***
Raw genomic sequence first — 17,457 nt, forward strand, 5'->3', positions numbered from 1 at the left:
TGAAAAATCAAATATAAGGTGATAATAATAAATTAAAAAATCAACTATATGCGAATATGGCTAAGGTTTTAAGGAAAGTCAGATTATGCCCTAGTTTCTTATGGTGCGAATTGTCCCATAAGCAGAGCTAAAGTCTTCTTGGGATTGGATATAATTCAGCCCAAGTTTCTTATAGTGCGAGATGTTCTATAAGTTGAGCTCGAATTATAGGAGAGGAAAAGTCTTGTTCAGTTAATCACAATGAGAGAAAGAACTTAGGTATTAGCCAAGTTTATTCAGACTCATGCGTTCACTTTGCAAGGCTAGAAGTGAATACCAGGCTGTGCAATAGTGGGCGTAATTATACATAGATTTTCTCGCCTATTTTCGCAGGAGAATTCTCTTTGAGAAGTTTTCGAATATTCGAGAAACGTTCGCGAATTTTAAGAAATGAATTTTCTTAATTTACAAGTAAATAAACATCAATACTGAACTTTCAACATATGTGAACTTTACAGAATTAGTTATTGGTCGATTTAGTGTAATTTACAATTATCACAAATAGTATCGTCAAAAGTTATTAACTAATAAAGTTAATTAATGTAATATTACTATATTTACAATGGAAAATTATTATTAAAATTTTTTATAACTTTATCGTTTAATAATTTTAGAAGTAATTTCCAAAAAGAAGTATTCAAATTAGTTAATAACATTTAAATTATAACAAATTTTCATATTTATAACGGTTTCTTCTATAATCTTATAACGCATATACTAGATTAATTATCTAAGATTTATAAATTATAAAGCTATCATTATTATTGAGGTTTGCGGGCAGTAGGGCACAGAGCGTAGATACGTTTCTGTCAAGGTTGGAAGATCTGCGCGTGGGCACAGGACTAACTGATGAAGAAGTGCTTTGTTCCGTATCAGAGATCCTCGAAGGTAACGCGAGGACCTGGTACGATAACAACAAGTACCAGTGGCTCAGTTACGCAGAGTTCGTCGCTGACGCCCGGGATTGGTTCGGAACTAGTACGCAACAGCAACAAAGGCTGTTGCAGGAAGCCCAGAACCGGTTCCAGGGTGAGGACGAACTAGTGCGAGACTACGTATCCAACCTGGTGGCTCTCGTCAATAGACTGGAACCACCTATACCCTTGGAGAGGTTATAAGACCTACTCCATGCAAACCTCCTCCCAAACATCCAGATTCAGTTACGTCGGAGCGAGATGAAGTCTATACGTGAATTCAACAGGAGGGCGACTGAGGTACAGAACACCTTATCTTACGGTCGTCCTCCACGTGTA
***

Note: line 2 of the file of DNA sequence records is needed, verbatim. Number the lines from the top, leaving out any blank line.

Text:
TGAAAAATCAAATATAAGGTGATAATAATAAATTAAAAAATCAACTATATGCGAATATGGCTAAGGTTTTAAGGAAAGTCAGATTATGCCCTAGTTTCTTATGGTGCGAATTGTCCCATAAGCAGAGCTAAAGTCTTCTTGGGATTGGATATAATTCAGCCCAAGTTTCTTATAGTGCGAGATGTTCTATAAGTTGAGCTCGAATTATAGGAGAGGAAAAGTCTTGTTCAGTTAATCACAATGAGAGAAAGAACTTAGGTATTAGCCAAGTTTATTCAGACTCATGCGTTCACTTTGCAAGGCTAGAAGTGAATACCAGGCTGTGCAATAGTGGGCGTAATTATACATAGATTTTCTCGCCTATTTTCGCAGGAGAATTCTCTTTGAGAAGTTTTCGAATATTCGAGAAACGTTCGCGAATTTTAAGAAATGAATTTTCTTAATTTACAAGTAAATAAACATCAATACTGAACTTTCAACATATGTGAACTTTACAGAATTAGTTATTGGTCGATTTAGTGTAATTTACAATTATCACAAATAGTATCGTCAAAAGTTATTAACTAATAAAGTTAATTAATGTAATATTACTATATTTACAATGGAAAATTATTATTAAAATTTTTTATAACTTTATCGTTTAATAATTTTAGAAGTAATTTCCAAAAAGAAGTATTCAAATTAGTTAATAACATTTAAATTATAACAAATTTTCATATTTATAACGGTTTCTTCTATAATCTTATAACGCATATACTAGATTAATTATCTAAGATTTATAAATTATAAAGCTATCATTATTATTGAGGTTTGCGGGCAGTAGGGCACAGAGCGTAGATACGTTTCTGTCAAGGTTGGAAGATCTGCGCGTGGGCACAGGACTAACTGATGAAGAAGTGCTTTGTTCCGTATCAGAGATCCTCGAAGGTAACGCGAGGACCTGGTACGATAACAACAAGTACCAGTGGCTCAGTTACGCAGAGTTCGTCGCTGACGCCCGGGATTGGTTCGGAACTAGTACGCAACAGCAACAAAGGCTGTTGCAGGAAGCCCAGAACCGGTTCCAGGGTGAGGACGAACTAGTGCGAGACTACGTATCCAACCTGGTGGCTCTCGTCAATAGACTGGAACCACCTATACCCTTGGAGAGGTTATAAGACCTACTCCATGCAAACCTCCTCCCAAACATCCAGATTCAGTTACGTCGGAGCGAGATGAAGTCTATACGTGAATTCAACAGGAGGGCGACTGAGGTACAGAACACCTTATCTTACGGTCGTCCTCCACGTGTA